Officially, the decision "has been in the works since summer," but the news comes mere hours after BuzzFeed published a story alleging that House of Cards headliner and executive producer Kevin Spacey made a sexual advance on Star Trek: Discovery actor Anthony Rapp in 1986 when Rapp was 14.
Elsewhere, an anonymous source who spoke with CNN claimed the decision to end the show and the controversy surrounding Spacey were "two separate things." Nevertheless, rightly or wrongly, the internet has been busy supplying its own interpretations of the timing.
House of Cards kicked off Netflix's current focus on original content back in 2011, when the popular streaming service managed to outbid HBO for the rights. The first season went live in 2013. It's been a particularly interesting series to watch in light of the current political climate in the US, as we noted last year when we said that Season 4 was "more timely than ever."
Yet other statements suggest a more complex story than Netflix's cancellation announcement. Earlier this afternoon The Hollywood Reporter also published a joint statement from Netflix and House of Cards producer Media Rights Capital saying they were "deeply disturbed" by the allegations surrounding Spacey. The statement also reported that Spacey was currently not on the set, but apparently this was "previously scheduled."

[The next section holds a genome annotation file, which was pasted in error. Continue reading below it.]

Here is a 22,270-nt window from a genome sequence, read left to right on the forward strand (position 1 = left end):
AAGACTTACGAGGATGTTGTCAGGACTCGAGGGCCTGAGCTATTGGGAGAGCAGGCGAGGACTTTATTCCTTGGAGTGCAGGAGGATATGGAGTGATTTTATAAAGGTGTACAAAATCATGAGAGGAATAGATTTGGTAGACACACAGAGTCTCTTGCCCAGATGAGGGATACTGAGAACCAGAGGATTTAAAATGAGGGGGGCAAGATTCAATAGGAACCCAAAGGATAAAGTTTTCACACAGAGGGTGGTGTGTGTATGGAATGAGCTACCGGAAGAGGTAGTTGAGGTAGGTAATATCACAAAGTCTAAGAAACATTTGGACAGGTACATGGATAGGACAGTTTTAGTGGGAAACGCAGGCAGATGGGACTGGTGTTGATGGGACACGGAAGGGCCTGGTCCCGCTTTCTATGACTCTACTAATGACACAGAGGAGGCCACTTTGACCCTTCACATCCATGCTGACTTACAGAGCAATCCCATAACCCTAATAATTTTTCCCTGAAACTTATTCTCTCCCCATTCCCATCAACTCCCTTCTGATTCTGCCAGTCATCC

"In response to last night’s revelations, executives from both of our companies arrived in Baltimore this afternoon to meet with our cast and crew to ensure that they continue to feel safe and supported," the statement said.
Spacey posted a response to the allegations Sunday night on Twitter, in which he also publicly announced that he is gay. Spacey claimed he did not remember the incident with Rapp.
"But if I did behave then as he describes," Spacey said, "I owe him the sincerest apology for what would have been deeply inappropriate drunken behavior, and I am sorry for the feelings he describes having carried with him all these years."
The timing of Spacey's announcement and its nature have both been severely criticized.
"Coming-out stories should not be used to deflect from allegations of sexual assault," said Sarah Kate Ellis, president and CEO of GLAAD, a gay rights organization. "This isn't a coming out story about Spacey, but a story of survivorship by Anthony Rapp & those who speak out about unwanted sexual advances."